As the festive season approaches, the majority of us will be completing that last-minute Christmas shopping through the websites of our favourite retailers, succumbing to the temptation of online deals and attractive discounts.
However, the season is also a vulnerable time for online shoppers, with cyber-scammers choosing the festive period to launch their attacks on their unsuspecting victims. Research conducted by voucherbox.co.uk discovered that over the Christmas period last year, online criminals amassed an incredible £12.4m from their victims – this year, the figure is set to increase.
Online shoppers are urged to exercise caution to avoid the following cyber-scams that will be circulating over the Christmas period.
4 scams to watch out for this holiday season
While phishing scams are nothing new, fraudsters are well aware that, with the amount of promotional emails online shoppers will receive over Christmas, the festive period is a better time than any to attack. Phishing scammers will send victims a message, prompting them to click on a link which will then infect their hardware with a malware virus. Fraudsters are becoming increasingly creative in how they attack unsuspecting internet users, and will often send you an email disguised as an authentic message from a genuine online retailer.
Similar to phishing scams, ransomware will begin life as a virus that infects hardware through emails or downloads. Ransomware is a particularly aggressive virus, as the attacker will, quite literally, hold the files or data stored on a computer at ransom, with the criminals typically making a very high return on their investment.
A new strain of ransomware, Cryptowall 4.0, is swiftly becoming one of the most troublesome viruses of 2015; finding its way into a computer through an email attachment, Cryptowall 4.0 will encrypt all data on local drives, removable drives and mapped network drives before launching ransom notes detailing how to purchase the decrypter.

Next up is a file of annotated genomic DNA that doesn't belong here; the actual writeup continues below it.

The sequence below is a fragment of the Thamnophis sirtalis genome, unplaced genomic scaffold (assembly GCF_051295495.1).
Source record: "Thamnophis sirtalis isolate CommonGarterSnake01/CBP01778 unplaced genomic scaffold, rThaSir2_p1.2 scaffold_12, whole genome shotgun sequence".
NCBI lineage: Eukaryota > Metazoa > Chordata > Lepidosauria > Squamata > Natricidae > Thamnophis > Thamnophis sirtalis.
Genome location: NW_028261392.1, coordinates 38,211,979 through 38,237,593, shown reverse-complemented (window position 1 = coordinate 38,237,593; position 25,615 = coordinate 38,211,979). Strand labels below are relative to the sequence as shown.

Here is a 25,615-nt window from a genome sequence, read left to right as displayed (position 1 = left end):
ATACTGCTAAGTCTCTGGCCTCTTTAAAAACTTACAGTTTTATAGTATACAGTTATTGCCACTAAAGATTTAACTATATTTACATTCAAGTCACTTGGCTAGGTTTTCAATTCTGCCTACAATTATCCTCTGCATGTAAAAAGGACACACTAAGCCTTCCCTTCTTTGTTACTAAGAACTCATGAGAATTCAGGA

Unlike previous versions of this virus, Cryptowall 4.0 will also encrypt the file names of encrypted files – this is problematic for the victim, as the name of each file will be changed to a unique set of numbers or letters, making it increasingly difficult to identify which files will need to be recovered.
While there is no cure for ransomware, victims are urged not to submit to the threats of the attackers and pay the ransom, as there’s no guarantee that the fraudsters will in fact decrypt the files.
All websites that require card or payment information should display a padlock icon on the page’s browser to show that the webpage is secure. However, some websites, often very small online retailers, will not always be secure. It’s essential that payment information is only handed over via a secure connection and, if in doubt, checking who the site is registered to will help visitors decipher whether it is to be trusted. When making large online purchases, it’s recommended that shoppers use a method of payment that is protected by the providers should something go awry, such as a credit card or PayPal.
Christmas shoppers will always want to save money where they can, and nothing is more tempting than clicking on a flyer advertising free, or heavily discounted, purchases. However, shoppers are urged to click with caution. Instead of redeeming a voucher, many of these links will lead to bogus sites which will request enough personal information from victims for the criminals to raid their bank accounts. In some instances, the fraudster will present a simple set of questions that the victim needs to answer to claim their voucher – little do they know they are in fact being charged for each answer they provide.
Online shopping is growing in popularity, but users should tread with caution when making purchases this year; cyber criminals know that this season is the busiest time of the year for online retailing and are forever developing new, convincing scams that could leave many innocent shoppers out-of-pocket.
When using a work computer to make online purchases, it is more important than ever to be wary, as a simple click on an enticing link could quickly infect the entire company’s network and leave sensitive data and files vulnerable to scammers. A ‘think before you click’ attitude and a robust network security system are the best means of staying safe online this Christmas.